(To anyone on the fence? Identifying as a feminist doesn't force you to disown your male friends, stop expressing femininity in ways you enjoy, or go around handing out flyers for communal bra burnings. That is complete bullshit and you deserve to know that.)

Whatever the case, you see the same thing happening all the time. Sam believes in \(X\). But there are nearly no good role models who believe in \(X\), and plenty of bad ones. So Sam never ends up associating with the \(X\)ist movement, even if that's what Sam really, really would have liked to do if the people were a little less awful.

I suspect the effect is not as bad the closer to real action you are. If you were Jane Doe, an MP for the Phlibertarian party, and you really, genuinely believed in the wisdom of letting the free markets do their thing, letting people marry whoever they want, and replacing all fs with phs, then no matter how infantile and douchey your colleagues were, you'd keep doing what you were doing, not least because you'd be making a difference.

But if you're a first-year uni student with a slight interest in politics, who also believes in letting the free markets do their thing, letting people marry whoever they want, and replacing all fs with phs, and 99% of the Phlibertarian campaigners on your campus are mean-spirited name-calling bullies who use pressure tactics to force people to engage with their views? That's going to be a serious turn-off to becoming engaged with student politics.

The difference between these examples? In one of them, it's much easier to justify being intellectually associated with people you don't like. Because maybe you'll make a difference.

Hey, you know why this generation of Aussie uni students are disengaged with politics? I don't, but I know at least one reason: the people they meet who are deeply engaged — the campaigners, the student politicians — come dangerously close to making the other students feel bad for not doing more. That is not how you get someone on board.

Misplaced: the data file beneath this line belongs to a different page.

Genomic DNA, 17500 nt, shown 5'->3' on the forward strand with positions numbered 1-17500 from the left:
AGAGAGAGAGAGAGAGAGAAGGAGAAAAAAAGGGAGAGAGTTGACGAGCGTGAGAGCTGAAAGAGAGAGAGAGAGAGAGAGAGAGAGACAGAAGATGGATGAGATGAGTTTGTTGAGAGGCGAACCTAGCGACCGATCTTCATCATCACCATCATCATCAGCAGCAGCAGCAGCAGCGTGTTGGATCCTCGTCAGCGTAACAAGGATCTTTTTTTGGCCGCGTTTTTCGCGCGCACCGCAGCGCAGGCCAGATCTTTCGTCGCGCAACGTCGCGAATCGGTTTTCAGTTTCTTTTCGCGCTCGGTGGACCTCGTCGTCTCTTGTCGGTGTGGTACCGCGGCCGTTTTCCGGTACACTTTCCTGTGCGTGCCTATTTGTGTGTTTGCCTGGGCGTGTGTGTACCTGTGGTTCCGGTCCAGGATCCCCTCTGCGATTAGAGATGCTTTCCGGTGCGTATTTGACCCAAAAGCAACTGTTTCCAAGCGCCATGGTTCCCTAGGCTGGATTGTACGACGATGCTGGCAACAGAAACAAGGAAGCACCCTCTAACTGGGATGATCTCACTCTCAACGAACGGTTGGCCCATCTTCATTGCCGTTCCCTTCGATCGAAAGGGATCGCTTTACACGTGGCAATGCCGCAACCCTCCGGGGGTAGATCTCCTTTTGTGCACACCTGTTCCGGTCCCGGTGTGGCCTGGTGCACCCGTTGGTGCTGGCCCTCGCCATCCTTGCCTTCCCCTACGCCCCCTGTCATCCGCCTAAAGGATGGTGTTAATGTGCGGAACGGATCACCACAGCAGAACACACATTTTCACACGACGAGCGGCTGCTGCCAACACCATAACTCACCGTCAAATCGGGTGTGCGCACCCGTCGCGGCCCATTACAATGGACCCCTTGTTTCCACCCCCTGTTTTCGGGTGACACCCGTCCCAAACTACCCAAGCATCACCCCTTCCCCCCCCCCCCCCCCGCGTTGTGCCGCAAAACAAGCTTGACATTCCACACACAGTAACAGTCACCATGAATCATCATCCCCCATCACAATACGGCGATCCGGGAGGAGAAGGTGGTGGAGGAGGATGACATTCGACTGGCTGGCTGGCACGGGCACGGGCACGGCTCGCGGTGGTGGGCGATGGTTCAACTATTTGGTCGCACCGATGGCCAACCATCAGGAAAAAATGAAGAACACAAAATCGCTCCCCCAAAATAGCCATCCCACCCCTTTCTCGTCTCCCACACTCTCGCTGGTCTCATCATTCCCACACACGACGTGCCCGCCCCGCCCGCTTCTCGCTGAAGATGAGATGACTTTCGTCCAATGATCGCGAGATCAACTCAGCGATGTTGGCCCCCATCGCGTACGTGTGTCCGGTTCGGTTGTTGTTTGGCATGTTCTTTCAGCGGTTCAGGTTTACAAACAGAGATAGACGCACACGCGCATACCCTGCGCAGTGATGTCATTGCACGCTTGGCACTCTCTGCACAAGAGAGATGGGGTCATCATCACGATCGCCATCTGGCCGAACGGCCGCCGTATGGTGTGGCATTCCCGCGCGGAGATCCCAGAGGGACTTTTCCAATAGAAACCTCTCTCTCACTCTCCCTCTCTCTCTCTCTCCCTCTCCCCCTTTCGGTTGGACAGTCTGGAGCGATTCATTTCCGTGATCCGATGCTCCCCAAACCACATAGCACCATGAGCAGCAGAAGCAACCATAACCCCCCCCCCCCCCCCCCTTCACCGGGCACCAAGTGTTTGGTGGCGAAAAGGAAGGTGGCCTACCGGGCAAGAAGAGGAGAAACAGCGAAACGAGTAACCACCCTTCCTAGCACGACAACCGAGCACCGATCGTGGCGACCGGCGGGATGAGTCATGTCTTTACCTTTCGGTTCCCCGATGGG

(Psst, if anyone's listening, tell the Socialist Alternative to take a serious look at who they're sending out to represent them. The student parties in Australian universities that are not-so-secretly backed by major political parties don't make this mistake nearly as much... probably because they realise that whatever goodwill they lose in student elections translates at least partially to real elections. Whereas a friend of mine [who shall remain anonymous] went to a couple of SA on-campus meets, had all of her questions met with the same vague talking points, and had anything she said that was less than one hundred percent gung-ho interpreted as dangerous right-wing propaganda. Said friend is one of the most left-wing people I know. SA? You just might be doing something wrong.)

If I could spin all this into something positive, it would be this: There's more to your beliefs and convictions than the people who share them. Go join that left/right-wing student party (even if they're mostly extremist Marxists/fascists over there). Go apply to art school, even if Hitler did the same thing. Come out as religious or as atheist (provided you live somewhere where it's safe to do so), regardless of whatever despicable people are like that. There's more to life than high school cliques and tribal warfare, and the people who superficially resemble you only matter if you want them to.

Besides. There aren't just jerks in the camp where you want to be. There are jerks everywhere. Stick to what you believe in, and when you finally get lucky and meet a few non-jerks, you just might have some common ground.